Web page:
Black Friday and Cyber Monday are in the rear-view mirror, although the credit card bill next month will be a harsh reality that reminds you of how much you spent on holiday gifts. Giving Tuesday has also passed, and it’s always a good time to support your favorite charities with donations of goods and money.
What’s the gift that keeps on giving? Orioles baseball, of course - and here at MASN, we’ve got a full array of “Orioles Classics” to keep your mind’s eye firmly planted in the warmth of the national pastime.
This week’s offerings come in only one color combination - orange and black, naturally - but run the gamut from the 1966 and 1970 World Series to a memorable career milestone for a noted Orioles slugger to a spectacular debut of more recent vintage.
So make sure you have sufficient amounts of ribbons, bows and wrapping paper. And don’t forget the name tags!
Thursday, Dec. 2 - 11 a.m. - The Orioles already had taken the first game of the 1970 World Series against the Reds when Mike Cuellar took the mound for Game 2 at Riverfront Stadium and promptly was betrayed by his defense in a three-run Cincy first. The crafty lefty was long gone by the time the Birds rallied for five runs in the fifth, with Elrod Hendricks’ two-run double capping the outburst and sending the O’s to a 6-5 victory.
Thursday, Dec. 2 - 7 p.m. - As first games go, Dean Kremer couldn’t have asked for a better debut on Sept. 6, 2020 against the Yankees. Kremer threw six innings of one-hit, one-run ball, fanning seven Bronx Bombers in a 5-1 triumph. DJ Stewart homered in support of Kremer.
Thursday, Dec. 2 - 11:59 p.m. - Who doesn’t like big, round numbers - say, 500, as in career home runs? Our Thursday tripleheader concludes with this Sept. 6, 1996 game against the Tigers, a 5-4 Orioles loss in 12 innings. What made this rain-delayed affair memorable happened in the seventh inning, when Eddie Murray reached the 500-homer milestone with a solo shot to right-center off Felipe Lira that touched off a wild celebration.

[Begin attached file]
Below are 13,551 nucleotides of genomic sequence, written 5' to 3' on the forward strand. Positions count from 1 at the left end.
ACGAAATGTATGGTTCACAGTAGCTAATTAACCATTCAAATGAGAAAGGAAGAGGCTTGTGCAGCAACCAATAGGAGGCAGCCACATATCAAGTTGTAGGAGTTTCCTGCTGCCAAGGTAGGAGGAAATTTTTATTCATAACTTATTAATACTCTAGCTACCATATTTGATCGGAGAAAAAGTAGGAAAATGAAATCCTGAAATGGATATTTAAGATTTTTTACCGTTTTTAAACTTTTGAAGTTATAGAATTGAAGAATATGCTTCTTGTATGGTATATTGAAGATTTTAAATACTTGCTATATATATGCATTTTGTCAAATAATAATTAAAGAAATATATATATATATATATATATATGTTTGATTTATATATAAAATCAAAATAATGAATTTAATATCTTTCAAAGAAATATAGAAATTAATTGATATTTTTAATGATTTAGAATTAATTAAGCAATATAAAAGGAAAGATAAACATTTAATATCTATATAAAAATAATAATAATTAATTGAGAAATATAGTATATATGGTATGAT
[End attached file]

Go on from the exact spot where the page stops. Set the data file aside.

Friday. Dec. 3 - 2 p.m. - We’re jumping into the way-back machine to return to the 1970 Fall Classic for Game 3 as the World Series shifts to Baltimore’s Memorial Stadium. The Birds brought their lumber out, going deep three times in a 9-3 rout of the Reds. Frank Robinson and Don Buford cranked solo blasts, while winning pitcher Dave McNally got the first grand slam by a hurler in World Series annals.
Monday, Dec. 6 - 11 a.m. - Game 4 of the 1970 World Series saw the Reds claim a 6-5 victory, delaying the champagne for at least another day. Brooks Robinson connected for a homer, but future Oriole Lee May greeted reliever Eddie Watt with a decisive three-run home run in the eighth, erasing a 5-3 Baltimore cushion.
Monday, Dec. 6 - 11:59 p.m. - Before the clock strikes midnight, settle into your comfiest jammies and catch this unbelievable comeback from July 15, 1989, part of the “Why Not?” season that contained so many weird and wonderful happenings. Mike Devereaux’s walk-off two-run blast off Bob McClure may or may not have curled inside the left field foul pole on 33rd Street. While the O’s celebrated an improbable four-run rally in the ninth for an 11-9 win over the Angels, Halos skipper Doug Rader argued long and loud with the men in blue over third base umpire Jim Joyce’s fair call.
Tuesday, Dec. 7 - noon - The 1970 World Series ended with the Orioles’ 9-3 victory in Game 5 at Memorial Stadium, powered by homers by Frank Robinson and Merv Rettenmund. Cuellar went the distance, spotting the Reds a 3-0 lead in the first and then shutting them down. Brooks Robinson claimed MVP honors with a defensive clinic that earned him the nickname of “The Human Vacuum Cleaner.”
Wednesday, Dec. 8 - 5 p.m. - If you liked the 1970 Fall Classic, you’ll love this retrospective of the 1966 World Series, where the upstart Orioles shocked the baseball world by sweeping the favored Dodgers in four games. Nobody forgets their first, and you’ll love the image of Brooks Robinson jumping into the sky as McNally embraces catcher Andy Etchebarren after the 1-0 clincher courtesy of a Frank Robinson homer en route to MVP honors. Fun fact: The Orioles used only four pitchers in the series (McNally started twice, Jim Palmer and Wally Bunker each started a game, and Moe Drabowsky made the club’s lone relief appearance).